It's that time of year again when the wealth of the world pours into art in London. The auction houses, great and small, organise their biggest shows. Russian art is as big as it gets, and this week has both Sotheby's and Christie's arranging 'Important Russian Art' auctions. It's a good opportunity for those of us without the eyewatering bank balances required to purchase this art to take a look at what's on offer.
I went to Sotheby's first. There weren't too many people around. An elderly elegant duchess accompanied by a somewhat energetic young man paced her way past the Fechins and Larionovs and Goncharovas and Sudeikins that were displayed handily on sundry walls. I followed them around as they cast their eyes over the price estimates ('half million, this one' and 'one point five, that one'). I'm happy to report that I recognised not just the names of many of the artists but also individual works. In fact, two of Zinaida Serebriakova's portraits were on sale - and I had blogged about them.
Suddenly Lado Gudiashvili appears to be all the rage. There was a large canvas of his, all multicoloured landscape of sinuous trees and river and a damsel. One of the prize exhibits, I understand.
A cartoon by Annenkov was hung upside down at Sotheby's. A punter pointed it out to an attendant. Her first response was, "No, it's fine." Her next was, "Why do you say so?"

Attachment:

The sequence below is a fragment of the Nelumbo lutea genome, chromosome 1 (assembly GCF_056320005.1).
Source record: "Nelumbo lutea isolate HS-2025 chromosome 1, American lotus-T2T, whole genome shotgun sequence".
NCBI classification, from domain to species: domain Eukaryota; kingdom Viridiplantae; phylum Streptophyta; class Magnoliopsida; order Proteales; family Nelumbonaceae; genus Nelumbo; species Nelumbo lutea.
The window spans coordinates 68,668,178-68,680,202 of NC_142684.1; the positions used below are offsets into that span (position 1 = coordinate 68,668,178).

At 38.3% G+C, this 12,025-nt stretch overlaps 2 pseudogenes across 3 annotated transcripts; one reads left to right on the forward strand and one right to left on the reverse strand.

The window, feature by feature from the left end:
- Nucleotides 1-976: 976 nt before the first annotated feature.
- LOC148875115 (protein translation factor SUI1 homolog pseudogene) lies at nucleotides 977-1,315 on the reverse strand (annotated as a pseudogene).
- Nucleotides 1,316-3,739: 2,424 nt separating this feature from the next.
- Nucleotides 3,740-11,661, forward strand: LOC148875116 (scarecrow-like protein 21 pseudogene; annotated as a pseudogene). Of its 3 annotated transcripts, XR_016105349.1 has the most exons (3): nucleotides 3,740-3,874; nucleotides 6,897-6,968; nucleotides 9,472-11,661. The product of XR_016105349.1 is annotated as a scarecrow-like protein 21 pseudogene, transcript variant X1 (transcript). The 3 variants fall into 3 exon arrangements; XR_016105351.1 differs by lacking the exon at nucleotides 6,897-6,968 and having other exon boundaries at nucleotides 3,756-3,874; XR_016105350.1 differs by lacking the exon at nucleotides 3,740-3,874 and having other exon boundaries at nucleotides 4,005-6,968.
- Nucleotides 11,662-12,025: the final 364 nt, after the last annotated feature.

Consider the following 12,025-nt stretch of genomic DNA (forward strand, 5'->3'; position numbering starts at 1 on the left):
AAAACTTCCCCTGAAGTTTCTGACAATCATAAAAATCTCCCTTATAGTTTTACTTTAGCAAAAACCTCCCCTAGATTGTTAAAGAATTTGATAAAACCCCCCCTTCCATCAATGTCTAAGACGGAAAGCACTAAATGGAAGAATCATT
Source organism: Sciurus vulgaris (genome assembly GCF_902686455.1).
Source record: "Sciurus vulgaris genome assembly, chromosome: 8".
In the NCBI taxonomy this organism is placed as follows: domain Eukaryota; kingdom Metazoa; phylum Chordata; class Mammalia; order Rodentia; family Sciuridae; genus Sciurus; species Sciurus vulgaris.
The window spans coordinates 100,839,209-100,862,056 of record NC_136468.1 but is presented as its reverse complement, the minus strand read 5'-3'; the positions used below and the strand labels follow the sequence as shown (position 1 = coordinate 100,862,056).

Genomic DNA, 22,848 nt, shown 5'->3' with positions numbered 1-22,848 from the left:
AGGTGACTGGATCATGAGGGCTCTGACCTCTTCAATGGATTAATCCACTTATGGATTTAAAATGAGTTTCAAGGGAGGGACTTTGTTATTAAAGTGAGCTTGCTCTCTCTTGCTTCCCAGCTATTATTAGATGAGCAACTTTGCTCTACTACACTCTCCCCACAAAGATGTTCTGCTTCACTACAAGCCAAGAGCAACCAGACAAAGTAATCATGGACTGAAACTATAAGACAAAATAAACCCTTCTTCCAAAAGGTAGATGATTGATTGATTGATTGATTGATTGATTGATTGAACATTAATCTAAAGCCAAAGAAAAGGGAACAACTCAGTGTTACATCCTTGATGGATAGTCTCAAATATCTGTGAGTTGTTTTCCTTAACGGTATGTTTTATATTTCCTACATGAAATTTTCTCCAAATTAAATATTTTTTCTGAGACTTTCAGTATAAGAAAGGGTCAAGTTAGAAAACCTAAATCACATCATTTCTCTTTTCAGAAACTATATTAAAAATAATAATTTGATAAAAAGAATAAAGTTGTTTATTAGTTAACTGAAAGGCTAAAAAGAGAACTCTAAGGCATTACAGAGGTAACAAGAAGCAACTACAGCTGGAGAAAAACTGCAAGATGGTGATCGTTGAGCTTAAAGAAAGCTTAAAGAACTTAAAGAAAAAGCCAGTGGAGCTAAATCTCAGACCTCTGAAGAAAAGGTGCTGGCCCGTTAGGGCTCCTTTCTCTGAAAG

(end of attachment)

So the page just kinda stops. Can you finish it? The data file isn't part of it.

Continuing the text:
He said, "Look at the signature."
She didn't see it immediately. Then she called for someone else to take the piece down, and the two of them carried it off in considerable style.
I attended the Alexander Volkov exhibition at Christie's a few months ago. Wonderful stuff. Its curator, Meruyert Kaliyeva, was kind enough to invite me to their Russian Winter event.
I thought I might see her there. The place, however, was seething with wealth, only some of which appeared interested in the art hanging on the walls. Tough-looking men, paunchy men, young jabbering men, and impossibly lanky models, nearly all Russian, milled about. Years after tall women invaded the City of London, there they were - every one of them over six feet tall and ravishingly beautiful.
The models formed an impassable barrier at the dessert table. Through occasional gaps I caught sight of macaroons and chocolate tartlets and sundry pastries. I am proud to say that I managed to snag a macaroon through a gap when one of the models inhaled.
Christie's lots were not different from Sotheby's - that is to say, the artists represented were pretty much the same. Fechin, Sudeikin, Goncharova, Larionov. Did I see any Vereshchagins? Maybe those were at Sotheby's. There were coy references to 'important private collection in France' and 'Kapitsa collection, Moscow'. There were lists of owners and exhibitions to establish provenance. There was also a large numbers of paintings and sketches by a Maria Iakunchikova, whom I'd never heard about. Her family was selling off her works. Given that she died aged 32 more than a century ago, she probably is not complaining too much.
I was waylaid by a desi dude while I peered at a Maliavin sketch. We rapidly went through the usual litany - 'Are you from?' 'Do you know?' 'Where did you study?' - and established, oddly enough, that we had no mutual acquaintances whatsoever.
He was a corporate lawyer, he said. He had no interest in Russian art, he said. He grew up in an artistic family, he added. His mother is an acknowledged expert on batik, he explained. He dismissed South-east Asian batik as plagiarism of the Indian variety. He pointed out that Manmohan Singh was recently sighted wearing a bright orange batik shirt at an ASEAN conference. Everybody's wondering what happened to our sober Prime Minister, he marvelled.